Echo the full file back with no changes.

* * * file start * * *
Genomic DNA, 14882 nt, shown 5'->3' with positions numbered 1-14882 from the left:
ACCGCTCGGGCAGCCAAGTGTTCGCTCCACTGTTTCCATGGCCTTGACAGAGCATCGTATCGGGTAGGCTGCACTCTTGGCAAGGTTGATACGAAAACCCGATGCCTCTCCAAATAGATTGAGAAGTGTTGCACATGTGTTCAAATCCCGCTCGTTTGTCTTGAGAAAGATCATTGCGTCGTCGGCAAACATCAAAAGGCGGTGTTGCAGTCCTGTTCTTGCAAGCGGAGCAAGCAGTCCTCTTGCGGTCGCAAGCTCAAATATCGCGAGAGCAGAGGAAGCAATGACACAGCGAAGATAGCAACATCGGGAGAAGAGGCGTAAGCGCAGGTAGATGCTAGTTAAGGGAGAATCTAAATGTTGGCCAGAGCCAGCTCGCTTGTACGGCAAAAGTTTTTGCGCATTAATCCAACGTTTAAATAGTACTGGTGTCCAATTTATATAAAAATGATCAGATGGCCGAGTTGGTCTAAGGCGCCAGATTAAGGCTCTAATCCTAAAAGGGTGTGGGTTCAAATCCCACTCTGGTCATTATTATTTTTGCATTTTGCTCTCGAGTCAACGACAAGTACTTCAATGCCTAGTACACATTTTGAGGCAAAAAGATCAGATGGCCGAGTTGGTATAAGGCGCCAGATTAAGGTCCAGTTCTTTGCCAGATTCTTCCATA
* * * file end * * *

Genomic DNA, 14882 nt, shown 5'->3' with positions numbered 1-14882 from the left:
ACCGCTCGGGCAGCCAAGTGTTCGCTCCACTGTTTCCATGGCCTTGACAGAGCATCGTATCGGGTAGGCTGCACTCTTGGCAAGGTTGATACGAAAACCCGATGCCTCTCCAAATAGATTGAGAAGTGTTGCACATGTGTTCAAATCCCGCTCGTTTGTCTTGAGAAAGATCATTGCGTCGTCGGCAAACATCAAAAGGCGGTGTTGCAGTCCTGTTCTTGCAAGCGGAGCAAGCAGTCCTCTTGCGGTCGCAAGCTCAAATATCGCGAGAGCAGAGGAAGCAATGACACAGCGAAGATAGCAACATCGGGAGAAGAGGCGTAAGCGCAGGTAGATGCTAGTTAAGGGAGAATCTAAATGTTGGCCAGAGCCAGCTCGCTTGTACGGCAAAAGTTTTTGCGCATTAATCCAACGTTTAAATAGTACTGGTGTCCAATTTATATAAAAATGATCAGATGGCCGAGTTGGTCTAAGGCGCCAGATTAAGGCTCTAATCCTAAAAGGGTGTGGGTTCAAATCCCACTCTGGTCATTATTATTTTTGCATTTTGCTCTCGAGTCAACGACAAGTACTTCAATGCCTAGTACACATTTTGAGGCAAAAAGATCAGATGGCCGAGTTGGTATAAGGCGCCAGATTAAGGTCCAGTTCTTTGCCAGATTCTTCCATA